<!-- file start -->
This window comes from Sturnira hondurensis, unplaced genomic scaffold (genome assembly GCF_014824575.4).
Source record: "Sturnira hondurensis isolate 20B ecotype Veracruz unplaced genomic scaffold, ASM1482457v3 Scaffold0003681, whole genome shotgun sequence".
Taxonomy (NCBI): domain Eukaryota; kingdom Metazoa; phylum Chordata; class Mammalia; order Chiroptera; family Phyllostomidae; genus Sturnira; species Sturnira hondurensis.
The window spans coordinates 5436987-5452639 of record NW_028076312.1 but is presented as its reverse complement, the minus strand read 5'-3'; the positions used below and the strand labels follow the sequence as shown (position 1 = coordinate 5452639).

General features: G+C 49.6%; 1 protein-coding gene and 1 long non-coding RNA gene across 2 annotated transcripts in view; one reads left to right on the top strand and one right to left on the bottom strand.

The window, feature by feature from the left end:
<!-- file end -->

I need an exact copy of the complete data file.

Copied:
This window comes from Sturnira hondurensis, unplaced genomic scaffold (genome assembly GCF_014824575.4).
Source record: "Sturnira hondurensis isolate 20B ecotype Veracruz unplaced genomic scaffold, ASM1482457v3 Scaffold0003681, whole genome shotgun sequence".
Taxonomy (NCBI): domain Eukaryota; kingdom Metazoa; phylum Chordata; class Mammalia; order Chiroptera; family Phyllostomidae; genus Sturnira; species Sturnira hondurensis.
The window spans coordinates 5436987-5452639 of record NW_028076312.1 but is presented as its reverse complement, the minus strand read 5'-3'; the positions used below and the strand labels follow the sequence as shown (position 1 = coordinate 5452639).

General features: G+C 49.6%; 1 protein-coding gene and 1 long non-coding RNA gene across 2 annotated transcripts in view; one reads left to right on the top strand and one right to left on the bottom strand.

The window, feature by feature from the left end: